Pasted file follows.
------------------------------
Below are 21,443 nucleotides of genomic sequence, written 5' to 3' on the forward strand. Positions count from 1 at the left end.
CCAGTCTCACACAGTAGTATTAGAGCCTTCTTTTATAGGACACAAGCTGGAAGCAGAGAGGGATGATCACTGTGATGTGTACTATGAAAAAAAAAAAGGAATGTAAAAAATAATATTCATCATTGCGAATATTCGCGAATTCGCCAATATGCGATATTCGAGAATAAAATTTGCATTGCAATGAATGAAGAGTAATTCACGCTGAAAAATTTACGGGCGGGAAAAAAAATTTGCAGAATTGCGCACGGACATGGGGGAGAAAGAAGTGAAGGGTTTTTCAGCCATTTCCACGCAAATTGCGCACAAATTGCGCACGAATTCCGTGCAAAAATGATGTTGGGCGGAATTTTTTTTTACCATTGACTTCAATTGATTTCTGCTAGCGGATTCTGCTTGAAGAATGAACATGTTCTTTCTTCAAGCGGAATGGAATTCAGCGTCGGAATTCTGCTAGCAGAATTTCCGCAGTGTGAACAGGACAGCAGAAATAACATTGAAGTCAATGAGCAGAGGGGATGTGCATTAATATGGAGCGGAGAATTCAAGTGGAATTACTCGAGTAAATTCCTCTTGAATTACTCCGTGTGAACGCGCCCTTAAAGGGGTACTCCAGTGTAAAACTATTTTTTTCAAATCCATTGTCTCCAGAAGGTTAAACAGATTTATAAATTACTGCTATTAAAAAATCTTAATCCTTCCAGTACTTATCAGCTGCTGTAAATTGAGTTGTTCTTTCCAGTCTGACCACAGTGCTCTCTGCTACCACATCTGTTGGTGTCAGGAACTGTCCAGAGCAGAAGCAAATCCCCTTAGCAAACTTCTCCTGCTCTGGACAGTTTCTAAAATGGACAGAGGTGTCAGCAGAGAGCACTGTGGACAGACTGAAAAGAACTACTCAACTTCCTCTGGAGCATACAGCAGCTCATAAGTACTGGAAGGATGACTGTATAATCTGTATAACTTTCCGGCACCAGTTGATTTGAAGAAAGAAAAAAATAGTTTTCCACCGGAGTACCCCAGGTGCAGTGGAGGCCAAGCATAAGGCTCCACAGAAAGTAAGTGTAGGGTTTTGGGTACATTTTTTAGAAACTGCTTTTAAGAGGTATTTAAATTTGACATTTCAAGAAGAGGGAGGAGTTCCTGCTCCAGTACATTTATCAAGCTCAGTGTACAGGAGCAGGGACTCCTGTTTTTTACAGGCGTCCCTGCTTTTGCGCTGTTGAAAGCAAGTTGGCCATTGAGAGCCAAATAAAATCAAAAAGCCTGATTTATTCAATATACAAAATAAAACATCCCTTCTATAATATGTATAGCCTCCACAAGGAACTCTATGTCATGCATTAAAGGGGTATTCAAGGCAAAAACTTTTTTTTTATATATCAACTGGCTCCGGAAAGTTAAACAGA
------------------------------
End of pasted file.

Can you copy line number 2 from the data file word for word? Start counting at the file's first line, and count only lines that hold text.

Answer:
CCAGTCTCACACAGTAGTATTAGAGCCTTCTTTTATAGGACACAAGCTGGAAGCAGAGAGGGATGATCACTGTGATGTGTACTATGAAAAAAAAAAAGGAATGTAAAAAATAATATTCATCATTGCGAATATTCGCGAATTCGCCAATATGCGATATTCGAGAATAAAATTTGCATTGCAATGAATGAAGAGTAATTCACGCTGAAAAATTTACGGGCGGGAAAAAAAATTTGCAGAATTGCGCACGGACATGGGGGAGAAAGAAGTGAAGGGTTTTTCAGCCATTTCCACGCAAATTGCGCACAAATTGCGCACGAATTCCGTGCAAAAATGATGTTGGGCGGAATTTTTTTTTACCATTGACTTCAATTGATTTCTGCTAGCGGATTCTGCTTGAAGAATGAACATGTTCTTTCTTCAAGCGGAATGGAATTCAGCGTCGGAATTCTGCTAGCAGAATTTCCGCAGTGTGAACAGGACAGCAGAAATAACATTGAAGTCAATGAGCAGAGGGGATGTGCATTAATATGGAGCGGAGAATTCAAGTGGAATTACTCGAGTAAATTCCTCTTGAATTACTCCGTGTGAACGCGCCCTTAAAGGGGTACTCCAGTGTAAAACTATTTTTTTCAAATCCATTGTCTCCAGAAGGTTAAACAGATTTATAAATTACTGCTATTAAAAAATCTTAATCCTTCCAGTACTTATCAGCTGCTGTAAATTGAGTTGTTCTTTCCAGTCTGACCACAGTGCTCTCTGCTACCACATCTGTTGGTGTCAGGAACTGTCCAGAGCAGAAGCAAATCCCCTTAGCAAACTTCTCCTGCTCTGGACAGTTTCTAAAATGGACAGAGGTGTCAGCAGAGAGCACTGTGGACAGACTGAAAAGAACTACTCAACTTCCTCTGGAGCATACAGCAGCTCATAAGTACTGGAAGGATGACTGTATAATCTGTATAACTTTCCGGCACCAGTTGATTTGAAGAAAGAAAAAAATAGTTTTCCACCGGAGTACCCCAGGTGCAGTGGAGGCCAAGCATAAGGCTCCACAGAAAGTAAGTGTAGGGTTTTGGGTACATTTTTTAGAAACTGCTTTTAAGAGGTATTTAAATTTGACATTTCAAGAAGAGGGAGGAGTTCCTGCTCCAGTACATTTATCAAGCTCAGTGTACAGGAGCAGGGACTCCTGTTTTTTACAGGCGTCCCTGCTTTTGCGCTGTTGAAAGCAAGTTGGCCATTGAGAGCCAAATAAAATCAAAAAGCCTGATTTATTCAATATACAAAATAAAACATCCCTTCTATAATATGTATAGCCTCCACAAGGAACTCTATGTCATGCATTAAAGGGGTATTCAAGGCAAAAACTTTTTTTTTATATATCAACTGGCTCCGGAAAGTTAAACAGA